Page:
Around 1530, Nicolaus Copernicus published his manuscript titled On the Revolutions of Heavenly Spheres, in which he presented his theory of heliocentrism, an astronomical model that placed the sun in the centre of the universe, as opposed to the current geocentric model, affirmed by the Catholic Church due to their doctrinal belief that God placed Earth in the centre of the universe as a testament to the humans he created in his image. Due to what the Catholic Church perceived to be an aggression towards their standardised beliefs, they began to address Copernicus’ theory, which was later affirmed by Galileo in the early 1600s. Cardinal Bellarmine of the Inquisition, an institution based out of the Catholic Church, wrote a letter in the early 1600s to Paolo Anotonio Foscarini, who was the leader of the Carmelites, a group of powerful friars, in a document titled Attack on the Copernican Theory. Bellarmine, after addressing Foscarini with great respect, argued that Copernicus’, and now Galileo’s school of thinking insinuated that, “the sun is in heaven and turns around the earth with great speed, and that the earth is very far from heaven and sics motionless at the center of the world.” He then continued to plead for a ban, saying to Foscarini, “consider now, with your sense of prudence, whether the Church can tolerate giving Scripture a meaning contrary to the Holy Fathers and to all the Greek and Latin commentators.” Shortly after this essay, Copernicus’ book was banned, depicting how Copernicus posthumously affected and challenged the Catholic church with his theory.
As Galileo became more heavily recognised by the European community, he caught the attention of the Catholic church by supporting and furthering Copernicus’ theories on the movement of the planets in the solar system, which – as previously mentioned – led to the ban of Copernicus’ works in the Catholic church, which was extended throughout Europe. However, Galileo, still being alive, continually challenged the church with his affirmations on the Copernican theory, despite it being banned. It was because of this unwavering commitment to astronomical truth that Galileo was forced to turn himself into the Holy Office by the Roman Catholic Church in 1633. His experience in trial was documented in Galileo’s 4 Depositions, where Galileo’s answers to all of the questions asked in the presence of Reverend Maculano of Firenzuola in Rome were transcripted. Throughout the trial, Galileo appears calm and remains truthful about his works. He then proceeds to defend himself, admitting that he does not believe in heliocentrism, and that he published Dialogue on the Two World Systems to regard Copernicus’ beliefs.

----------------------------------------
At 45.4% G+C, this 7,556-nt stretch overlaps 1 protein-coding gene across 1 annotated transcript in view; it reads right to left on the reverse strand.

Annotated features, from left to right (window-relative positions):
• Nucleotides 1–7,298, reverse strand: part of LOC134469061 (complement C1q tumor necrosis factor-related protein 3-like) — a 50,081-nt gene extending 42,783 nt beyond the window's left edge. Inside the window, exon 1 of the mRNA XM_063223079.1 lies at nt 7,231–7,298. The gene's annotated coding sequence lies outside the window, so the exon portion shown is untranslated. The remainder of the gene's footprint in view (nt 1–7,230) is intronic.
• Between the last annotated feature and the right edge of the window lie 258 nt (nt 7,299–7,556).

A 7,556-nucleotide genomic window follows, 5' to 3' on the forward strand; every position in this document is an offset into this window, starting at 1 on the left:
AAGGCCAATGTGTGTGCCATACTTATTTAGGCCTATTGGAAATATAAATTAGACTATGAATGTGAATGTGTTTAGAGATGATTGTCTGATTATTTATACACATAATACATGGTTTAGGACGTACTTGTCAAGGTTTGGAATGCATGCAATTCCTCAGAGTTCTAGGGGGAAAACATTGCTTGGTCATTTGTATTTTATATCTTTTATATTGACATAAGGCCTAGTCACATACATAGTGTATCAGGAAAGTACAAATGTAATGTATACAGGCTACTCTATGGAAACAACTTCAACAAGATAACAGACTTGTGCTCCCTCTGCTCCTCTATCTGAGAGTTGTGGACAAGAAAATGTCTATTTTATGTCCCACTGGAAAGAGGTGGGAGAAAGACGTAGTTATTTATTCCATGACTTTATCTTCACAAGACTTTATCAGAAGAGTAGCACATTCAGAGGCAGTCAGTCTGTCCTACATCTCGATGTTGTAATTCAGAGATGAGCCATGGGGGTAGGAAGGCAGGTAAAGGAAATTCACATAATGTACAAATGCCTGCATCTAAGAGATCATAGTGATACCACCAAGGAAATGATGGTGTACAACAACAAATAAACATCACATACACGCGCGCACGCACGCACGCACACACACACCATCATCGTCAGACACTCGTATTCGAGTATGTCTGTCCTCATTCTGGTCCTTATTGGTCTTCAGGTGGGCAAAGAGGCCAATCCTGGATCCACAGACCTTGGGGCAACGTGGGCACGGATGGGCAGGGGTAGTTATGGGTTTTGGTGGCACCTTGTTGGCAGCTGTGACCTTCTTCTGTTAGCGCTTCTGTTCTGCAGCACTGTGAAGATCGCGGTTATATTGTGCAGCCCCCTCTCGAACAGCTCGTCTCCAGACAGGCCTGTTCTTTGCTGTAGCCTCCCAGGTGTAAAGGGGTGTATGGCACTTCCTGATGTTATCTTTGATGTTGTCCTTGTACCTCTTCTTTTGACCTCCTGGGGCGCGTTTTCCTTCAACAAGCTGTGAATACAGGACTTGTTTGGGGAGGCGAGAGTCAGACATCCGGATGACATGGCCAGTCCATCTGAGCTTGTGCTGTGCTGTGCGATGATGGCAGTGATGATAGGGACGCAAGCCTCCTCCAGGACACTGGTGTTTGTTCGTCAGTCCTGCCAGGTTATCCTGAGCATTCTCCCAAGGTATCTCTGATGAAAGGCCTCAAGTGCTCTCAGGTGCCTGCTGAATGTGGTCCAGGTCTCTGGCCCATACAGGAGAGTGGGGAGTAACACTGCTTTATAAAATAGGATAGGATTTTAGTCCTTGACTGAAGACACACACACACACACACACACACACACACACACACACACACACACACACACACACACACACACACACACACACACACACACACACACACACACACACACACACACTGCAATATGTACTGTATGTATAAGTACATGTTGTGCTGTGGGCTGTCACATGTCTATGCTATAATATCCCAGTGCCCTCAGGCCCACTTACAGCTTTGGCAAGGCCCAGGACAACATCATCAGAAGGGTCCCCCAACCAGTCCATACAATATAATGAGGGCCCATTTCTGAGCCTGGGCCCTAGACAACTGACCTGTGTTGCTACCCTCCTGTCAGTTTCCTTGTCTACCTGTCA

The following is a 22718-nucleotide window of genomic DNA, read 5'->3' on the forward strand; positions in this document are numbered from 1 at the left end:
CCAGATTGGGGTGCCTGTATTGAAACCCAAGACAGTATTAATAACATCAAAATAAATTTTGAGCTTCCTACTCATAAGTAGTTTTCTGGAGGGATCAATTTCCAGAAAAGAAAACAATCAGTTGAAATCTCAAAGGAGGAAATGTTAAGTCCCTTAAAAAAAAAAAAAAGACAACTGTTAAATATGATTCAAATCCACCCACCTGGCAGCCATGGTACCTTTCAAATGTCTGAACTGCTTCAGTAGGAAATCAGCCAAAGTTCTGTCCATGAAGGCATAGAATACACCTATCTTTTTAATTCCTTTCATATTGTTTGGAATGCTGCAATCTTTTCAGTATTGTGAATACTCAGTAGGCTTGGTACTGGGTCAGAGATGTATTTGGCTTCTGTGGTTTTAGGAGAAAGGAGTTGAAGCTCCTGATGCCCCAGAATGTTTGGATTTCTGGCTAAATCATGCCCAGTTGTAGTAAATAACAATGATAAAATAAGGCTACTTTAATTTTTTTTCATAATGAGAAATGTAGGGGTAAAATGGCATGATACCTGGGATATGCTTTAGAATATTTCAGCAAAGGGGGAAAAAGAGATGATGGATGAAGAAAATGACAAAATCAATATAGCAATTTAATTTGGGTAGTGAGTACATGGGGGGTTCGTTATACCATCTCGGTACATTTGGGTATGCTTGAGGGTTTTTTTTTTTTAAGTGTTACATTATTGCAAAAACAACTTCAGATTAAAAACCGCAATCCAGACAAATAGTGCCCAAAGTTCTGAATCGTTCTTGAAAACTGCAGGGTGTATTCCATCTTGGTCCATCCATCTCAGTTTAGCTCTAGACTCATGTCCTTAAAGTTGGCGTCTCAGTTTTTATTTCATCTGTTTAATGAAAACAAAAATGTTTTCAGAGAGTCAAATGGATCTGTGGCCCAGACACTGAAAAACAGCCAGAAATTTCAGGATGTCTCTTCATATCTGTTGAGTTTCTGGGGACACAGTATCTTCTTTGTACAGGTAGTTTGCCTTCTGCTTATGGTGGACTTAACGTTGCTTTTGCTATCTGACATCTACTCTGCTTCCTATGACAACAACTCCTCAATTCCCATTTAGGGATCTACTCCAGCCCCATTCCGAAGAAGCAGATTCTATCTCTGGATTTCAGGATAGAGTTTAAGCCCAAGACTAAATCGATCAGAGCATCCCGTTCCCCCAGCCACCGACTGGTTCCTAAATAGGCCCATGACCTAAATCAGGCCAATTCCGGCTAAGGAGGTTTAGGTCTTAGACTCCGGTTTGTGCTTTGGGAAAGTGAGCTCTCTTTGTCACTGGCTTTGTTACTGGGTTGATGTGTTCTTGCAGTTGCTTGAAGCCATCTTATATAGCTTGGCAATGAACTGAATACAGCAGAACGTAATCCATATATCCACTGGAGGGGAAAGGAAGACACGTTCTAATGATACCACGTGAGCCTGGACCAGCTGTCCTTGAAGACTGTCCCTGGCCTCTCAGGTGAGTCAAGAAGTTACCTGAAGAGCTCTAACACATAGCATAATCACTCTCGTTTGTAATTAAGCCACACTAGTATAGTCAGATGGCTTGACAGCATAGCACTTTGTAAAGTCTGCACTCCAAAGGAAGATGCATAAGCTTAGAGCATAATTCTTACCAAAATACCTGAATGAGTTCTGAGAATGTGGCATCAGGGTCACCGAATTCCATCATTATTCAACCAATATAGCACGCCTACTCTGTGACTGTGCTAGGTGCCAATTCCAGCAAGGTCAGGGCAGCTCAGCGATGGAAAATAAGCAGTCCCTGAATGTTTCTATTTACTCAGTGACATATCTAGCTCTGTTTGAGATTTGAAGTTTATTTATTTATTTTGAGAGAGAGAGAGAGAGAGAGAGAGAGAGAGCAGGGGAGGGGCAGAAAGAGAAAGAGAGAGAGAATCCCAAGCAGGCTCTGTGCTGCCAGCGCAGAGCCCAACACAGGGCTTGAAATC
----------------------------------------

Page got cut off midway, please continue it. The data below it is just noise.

In his dialogue, Galileo breaks down the workings of heliocentrism and geocentrism without disclosing his own personal belief in geocentrism. Though Galileo was furthering Copernicus’ works, he claims that he was doing so to discover whether or not it was true in his third deposition during trial. However, at the conclusion of his trial, Galileo was found guilty of heresy, and due to his old age, was placed under house arrest until his death in 1642. Galileo’s ultimate imprisonment was proof of the Catholic church’s unwillingness to compromise, even under circumstances where their views were agreed upon. It reflects the Catholic Church’s lack of tolerance, and the conflict that was caused by mere scientific dialogue as well.